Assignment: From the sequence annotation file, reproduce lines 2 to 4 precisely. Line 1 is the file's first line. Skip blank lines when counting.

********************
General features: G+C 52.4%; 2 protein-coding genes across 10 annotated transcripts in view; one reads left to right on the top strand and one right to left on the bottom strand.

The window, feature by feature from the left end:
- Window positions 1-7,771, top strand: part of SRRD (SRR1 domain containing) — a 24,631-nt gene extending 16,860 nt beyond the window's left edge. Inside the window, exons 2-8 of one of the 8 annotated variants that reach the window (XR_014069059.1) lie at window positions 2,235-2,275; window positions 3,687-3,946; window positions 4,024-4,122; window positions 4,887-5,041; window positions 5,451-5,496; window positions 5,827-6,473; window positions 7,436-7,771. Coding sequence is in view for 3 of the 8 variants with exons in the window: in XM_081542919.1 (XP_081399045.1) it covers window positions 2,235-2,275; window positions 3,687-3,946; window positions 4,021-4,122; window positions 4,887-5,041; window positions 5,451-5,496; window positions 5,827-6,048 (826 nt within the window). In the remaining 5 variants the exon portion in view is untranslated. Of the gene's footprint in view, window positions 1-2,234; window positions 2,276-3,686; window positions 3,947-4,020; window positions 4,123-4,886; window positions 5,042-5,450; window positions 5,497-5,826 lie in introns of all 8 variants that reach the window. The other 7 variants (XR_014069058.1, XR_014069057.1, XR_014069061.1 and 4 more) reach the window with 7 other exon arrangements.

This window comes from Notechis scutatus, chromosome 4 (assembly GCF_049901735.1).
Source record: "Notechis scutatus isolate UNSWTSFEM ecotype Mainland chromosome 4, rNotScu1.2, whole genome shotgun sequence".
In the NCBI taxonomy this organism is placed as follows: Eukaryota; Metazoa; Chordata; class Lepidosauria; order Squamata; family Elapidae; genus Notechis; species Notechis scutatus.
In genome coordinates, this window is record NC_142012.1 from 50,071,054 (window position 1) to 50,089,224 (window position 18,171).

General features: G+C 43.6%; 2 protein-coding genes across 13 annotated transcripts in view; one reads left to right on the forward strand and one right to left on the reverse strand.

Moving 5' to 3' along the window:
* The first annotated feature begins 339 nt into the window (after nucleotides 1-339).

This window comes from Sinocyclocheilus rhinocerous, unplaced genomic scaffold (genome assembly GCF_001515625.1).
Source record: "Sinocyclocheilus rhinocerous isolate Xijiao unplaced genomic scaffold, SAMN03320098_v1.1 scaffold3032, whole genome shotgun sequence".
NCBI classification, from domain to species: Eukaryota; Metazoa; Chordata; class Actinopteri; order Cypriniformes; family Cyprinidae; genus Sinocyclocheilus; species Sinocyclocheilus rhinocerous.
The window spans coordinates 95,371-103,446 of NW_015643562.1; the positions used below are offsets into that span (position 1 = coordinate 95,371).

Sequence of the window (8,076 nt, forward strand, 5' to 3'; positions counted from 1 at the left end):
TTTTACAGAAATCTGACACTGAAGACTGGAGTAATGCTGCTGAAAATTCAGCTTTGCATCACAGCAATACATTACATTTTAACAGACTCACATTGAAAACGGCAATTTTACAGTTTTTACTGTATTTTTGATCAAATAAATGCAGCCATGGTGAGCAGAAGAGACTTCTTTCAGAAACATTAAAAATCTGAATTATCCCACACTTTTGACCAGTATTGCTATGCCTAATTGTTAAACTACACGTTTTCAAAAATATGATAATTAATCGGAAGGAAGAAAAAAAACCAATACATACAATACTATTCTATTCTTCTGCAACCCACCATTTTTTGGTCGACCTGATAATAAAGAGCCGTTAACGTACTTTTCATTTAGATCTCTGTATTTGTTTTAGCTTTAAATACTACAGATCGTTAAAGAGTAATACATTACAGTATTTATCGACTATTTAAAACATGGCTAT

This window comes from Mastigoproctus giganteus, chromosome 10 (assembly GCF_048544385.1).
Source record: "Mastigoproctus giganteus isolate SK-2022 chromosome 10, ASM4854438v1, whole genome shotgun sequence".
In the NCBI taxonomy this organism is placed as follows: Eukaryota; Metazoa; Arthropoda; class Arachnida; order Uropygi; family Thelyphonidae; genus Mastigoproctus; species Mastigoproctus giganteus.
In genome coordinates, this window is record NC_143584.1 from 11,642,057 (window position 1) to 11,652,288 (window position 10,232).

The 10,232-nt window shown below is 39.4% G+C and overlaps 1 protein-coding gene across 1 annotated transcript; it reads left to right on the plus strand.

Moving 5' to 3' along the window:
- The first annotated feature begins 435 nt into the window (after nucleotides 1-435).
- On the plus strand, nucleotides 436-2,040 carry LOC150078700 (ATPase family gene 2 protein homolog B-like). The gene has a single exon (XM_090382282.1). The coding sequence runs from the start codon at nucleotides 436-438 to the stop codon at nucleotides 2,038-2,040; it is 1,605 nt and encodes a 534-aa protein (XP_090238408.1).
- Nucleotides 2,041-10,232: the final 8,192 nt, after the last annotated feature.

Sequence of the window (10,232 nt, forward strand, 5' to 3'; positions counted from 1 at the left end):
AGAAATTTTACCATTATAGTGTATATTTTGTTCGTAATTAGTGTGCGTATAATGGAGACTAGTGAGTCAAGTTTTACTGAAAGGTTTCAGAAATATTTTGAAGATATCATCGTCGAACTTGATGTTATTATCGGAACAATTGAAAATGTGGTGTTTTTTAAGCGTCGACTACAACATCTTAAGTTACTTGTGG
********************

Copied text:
The window, feature by feature from the left end:
- Window positions 1-7,771, top strand: part of SRRD (SRR1 domain containing) — a 24,631-nt gene extending 16,860 nt beyond the window's left edge. Inside the window, exons 2-8 of one of the 8 annotated variants that reach the window (XR_014069059.1) lie at window positions 2,235-2,275; window positions 3,687-3,946; window positions 4,024-4,122; window positions 4,887-5,041; window positions 5,451-5,496; window positions 5,827-6,473; window positions 7,436-7,771. Coding sequence is in view for 3 of the 8 variants with exons in the window: in XM_081542919.1 (XP_081399045.1) it covers window positions 2,235-2,275; window positions 3,687-3,946; window positions 4,021-4,122; window positions 4,887-5,041; window positions 5,451-5,496; window positions 5,827-6,048 (826 nt within the window). In the remaining 5 variants the exon portion in view is untranslated. Of the gene's footprint in view, window positions 1-2,234; window positions 2,276-3,686; window positions 3,947-4,020; window positions 4,123-4,886; window positions 5,042-5,450; window positions 5,497-5,826 lie in introns of all 8 variants that reach the window. The other 7 variants (XR_014069058.1, XR_014069057.1, XR_014069061.1 and 4 more) reach the window with 7 other exon arrangements.

This window comes from Notechis scutatus, chromosome 4 (assembly GCF_049901735.1).